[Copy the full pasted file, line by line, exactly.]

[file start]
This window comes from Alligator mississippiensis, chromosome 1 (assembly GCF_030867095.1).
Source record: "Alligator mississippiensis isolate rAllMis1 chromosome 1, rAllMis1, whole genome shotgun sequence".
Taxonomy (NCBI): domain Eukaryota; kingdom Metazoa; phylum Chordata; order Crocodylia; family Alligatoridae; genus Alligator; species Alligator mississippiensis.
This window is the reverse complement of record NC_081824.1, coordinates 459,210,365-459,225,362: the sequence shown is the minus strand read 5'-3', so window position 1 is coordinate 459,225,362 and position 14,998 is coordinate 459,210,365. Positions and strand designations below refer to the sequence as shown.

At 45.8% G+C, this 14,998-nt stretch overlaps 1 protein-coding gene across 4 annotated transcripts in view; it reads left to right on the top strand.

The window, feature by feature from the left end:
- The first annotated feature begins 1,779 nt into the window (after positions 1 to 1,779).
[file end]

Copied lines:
This window comes from Alligator mississippiensis, chromosome 1 (assembly GCF_030867095.1).
Source record: "Alligator mississippiensis isolate rAllMis1 chromosome 1, rAllMis1, whole genome shotgun sequence".
Taxonomy (NCBI): domain Eukaryota; kingdom Metazoa; phylum Chordata; order Crocodylia; family Alligatoridae; genus Alligator; species Alligator mississippiensis.
This window is the reverse complement of record NC_081824.1, coordinates 459,210,365-459,225,362: the sequence shown is the minus strand read 5'-3', so window position 1 is coordinate 459,225,362 and position 14,998 is coordinate 459,210,365. Positions and strand designations below refer to the sequence as shown.

At 45.8% G+C, this 14,998-nt stretch overlaps 1 protein-coding gene across 4 annotated transcripts in view; it reads left to right on the top strand.

The window, feature by feature from the left end:
- The first annotated feature begins 1,779 nt into the window (after positions 1 to 1,779).